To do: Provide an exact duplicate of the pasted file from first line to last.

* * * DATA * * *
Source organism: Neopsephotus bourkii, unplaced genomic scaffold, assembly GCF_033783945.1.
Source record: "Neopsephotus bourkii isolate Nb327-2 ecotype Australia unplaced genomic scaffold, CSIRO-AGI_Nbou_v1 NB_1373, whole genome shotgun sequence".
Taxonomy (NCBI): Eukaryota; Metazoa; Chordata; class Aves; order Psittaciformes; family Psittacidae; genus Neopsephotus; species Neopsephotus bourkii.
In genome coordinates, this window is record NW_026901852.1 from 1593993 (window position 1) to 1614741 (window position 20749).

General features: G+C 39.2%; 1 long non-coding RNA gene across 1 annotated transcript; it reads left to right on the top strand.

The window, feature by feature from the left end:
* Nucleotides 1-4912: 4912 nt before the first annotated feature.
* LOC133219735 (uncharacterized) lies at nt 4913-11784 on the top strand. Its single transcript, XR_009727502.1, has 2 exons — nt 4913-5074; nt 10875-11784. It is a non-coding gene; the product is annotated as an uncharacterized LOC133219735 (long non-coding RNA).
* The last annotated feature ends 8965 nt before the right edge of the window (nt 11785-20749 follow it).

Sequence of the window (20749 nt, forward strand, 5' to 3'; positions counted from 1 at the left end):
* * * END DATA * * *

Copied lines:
Source organism: Neopsephotus bourkii, unplaced genomic scaffold, assembly GCF_033783945.1.
Source record: "Neopsephotus bourkii isolate Nb327-2 ecotype Australia unplaced genomic scaffold, CSIRO-AGI_Nbou_v1 NB_1373, whole genome shotgun sequence".
Taxonomy (NCBI): Eukaryota; Metazoa; Chordata; class Aves; order Psittaciformes; family Psittacidae; genus Neopsephotus; species Neopsephotus bourkii.
In genome coordinates, this window is record NW_026901852.1 from 1593993 (window position 1) to 1614741 (window position 20749).

General features: G+C 39.2%; 1 long non-coding RNA gene across 1 annotated transcript; it reads left to right on the top strand.

The window, feature by feature from the left end:
* Nucleotides 1-4912: 4912 nt before the first annotated feature.
* LOC133219735 (uncharacterized) lies at nt 4913-11784 on the top strand. Its single transcript, XR_009727502.1, has 2 exons — nt 4913-5074; nt 10875-11784. It is a non-coding gene; the product is annotated as an uncharacterized LOC133219735 (long non-coding RNA).
* The last annotated feature ends 8965 nt before the right edge of the window (nt 11785-20749 follow it).

Sequence of the window (20749 nt, forward strand, 5' to 3'; positions counted from 1 at the left end):